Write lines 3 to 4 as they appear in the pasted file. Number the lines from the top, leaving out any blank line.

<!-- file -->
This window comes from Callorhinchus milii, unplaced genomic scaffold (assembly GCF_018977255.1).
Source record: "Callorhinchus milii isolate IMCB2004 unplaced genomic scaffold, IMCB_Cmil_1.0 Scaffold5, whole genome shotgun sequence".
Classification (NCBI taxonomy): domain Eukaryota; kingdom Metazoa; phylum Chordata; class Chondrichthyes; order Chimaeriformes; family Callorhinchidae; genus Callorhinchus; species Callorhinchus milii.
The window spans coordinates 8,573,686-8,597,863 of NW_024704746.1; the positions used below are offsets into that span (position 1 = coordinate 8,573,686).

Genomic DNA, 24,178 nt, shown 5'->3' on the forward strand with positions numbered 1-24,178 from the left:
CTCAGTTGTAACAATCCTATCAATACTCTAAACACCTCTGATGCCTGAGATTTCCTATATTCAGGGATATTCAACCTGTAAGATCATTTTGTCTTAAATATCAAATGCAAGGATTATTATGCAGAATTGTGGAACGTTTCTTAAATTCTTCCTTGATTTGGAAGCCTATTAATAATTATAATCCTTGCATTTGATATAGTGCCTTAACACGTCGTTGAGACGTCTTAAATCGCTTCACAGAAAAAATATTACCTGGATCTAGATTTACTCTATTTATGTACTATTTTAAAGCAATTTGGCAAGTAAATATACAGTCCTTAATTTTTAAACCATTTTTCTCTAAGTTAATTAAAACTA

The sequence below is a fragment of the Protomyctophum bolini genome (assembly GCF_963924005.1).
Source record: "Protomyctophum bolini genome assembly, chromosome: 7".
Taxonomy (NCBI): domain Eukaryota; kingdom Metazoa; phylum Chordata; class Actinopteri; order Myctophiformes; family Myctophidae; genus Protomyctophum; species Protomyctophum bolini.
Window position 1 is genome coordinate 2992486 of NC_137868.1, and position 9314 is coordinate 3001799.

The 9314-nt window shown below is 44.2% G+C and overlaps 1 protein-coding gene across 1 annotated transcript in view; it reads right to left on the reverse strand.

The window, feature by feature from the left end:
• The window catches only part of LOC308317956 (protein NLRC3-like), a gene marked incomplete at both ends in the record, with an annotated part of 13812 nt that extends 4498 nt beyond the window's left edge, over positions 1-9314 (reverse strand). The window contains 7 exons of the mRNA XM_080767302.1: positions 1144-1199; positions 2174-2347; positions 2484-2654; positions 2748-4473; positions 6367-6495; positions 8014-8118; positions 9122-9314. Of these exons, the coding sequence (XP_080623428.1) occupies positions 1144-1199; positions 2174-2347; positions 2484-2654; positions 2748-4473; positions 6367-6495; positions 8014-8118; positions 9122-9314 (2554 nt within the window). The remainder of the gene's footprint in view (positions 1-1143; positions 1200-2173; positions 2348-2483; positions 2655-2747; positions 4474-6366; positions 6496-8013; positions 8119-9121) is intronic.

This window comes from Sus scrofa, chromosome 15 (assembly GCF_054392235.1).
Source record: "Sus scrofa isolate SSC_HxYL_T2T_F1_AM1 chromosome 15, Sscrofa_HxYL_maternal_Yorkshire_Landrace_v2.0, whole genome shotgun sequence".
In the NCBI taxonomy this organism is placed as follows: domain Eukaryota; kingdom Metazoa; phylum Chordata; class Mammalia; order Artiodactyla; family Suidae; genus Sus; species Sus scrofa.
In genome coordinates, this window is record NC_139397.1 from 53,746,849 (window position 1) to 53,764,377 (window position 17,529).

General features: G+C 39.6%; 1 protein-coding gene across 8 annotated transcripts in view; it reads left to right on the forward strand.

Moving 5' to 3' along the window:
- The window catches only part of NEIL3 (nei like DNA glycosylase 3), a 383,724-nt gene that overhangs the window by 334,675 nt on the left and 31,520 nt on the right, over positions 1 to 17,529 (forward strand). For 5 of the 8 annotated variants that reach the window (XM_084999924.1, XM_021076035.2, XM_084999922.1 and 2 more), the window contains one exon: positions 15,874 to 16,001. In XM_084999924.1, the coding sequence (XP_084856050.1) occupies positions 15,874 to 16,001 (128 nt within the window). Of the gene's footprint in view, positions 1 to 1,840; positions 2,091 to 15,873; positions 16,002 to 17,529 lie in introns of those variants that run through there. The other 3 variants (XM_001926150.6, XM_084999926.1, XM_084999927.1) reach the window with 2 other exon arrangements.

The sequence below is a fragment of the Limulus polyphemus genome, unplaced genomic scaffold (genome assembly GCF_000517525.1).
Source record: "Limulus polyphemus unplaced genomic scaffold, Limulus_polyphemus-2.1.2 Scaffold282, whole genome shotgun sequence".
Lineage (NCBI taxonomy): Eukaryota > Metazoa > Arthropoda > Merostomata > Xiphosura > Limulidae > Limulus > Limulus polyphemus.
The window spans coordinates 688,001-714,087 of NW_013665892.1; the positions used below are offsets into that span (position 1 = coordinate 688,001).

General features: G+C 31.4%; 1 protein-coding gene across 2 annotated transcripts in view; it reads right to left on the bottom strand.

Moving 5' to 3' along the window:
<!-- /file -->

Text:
Classification (NCBI taxonomy): domain Eukaryota; kingdom Metazoa; phylum Chordata; class Chondrichthyes; order Chimaeriformes; family Callorhinchidae; genus Callorhinchus; species Callorhinchus milii.
The window spans coordinates 8,573,686-8,597,863 of NW_024704746.1; the positions used below are offsets into that span (position 1 = coordinate 8,573,686).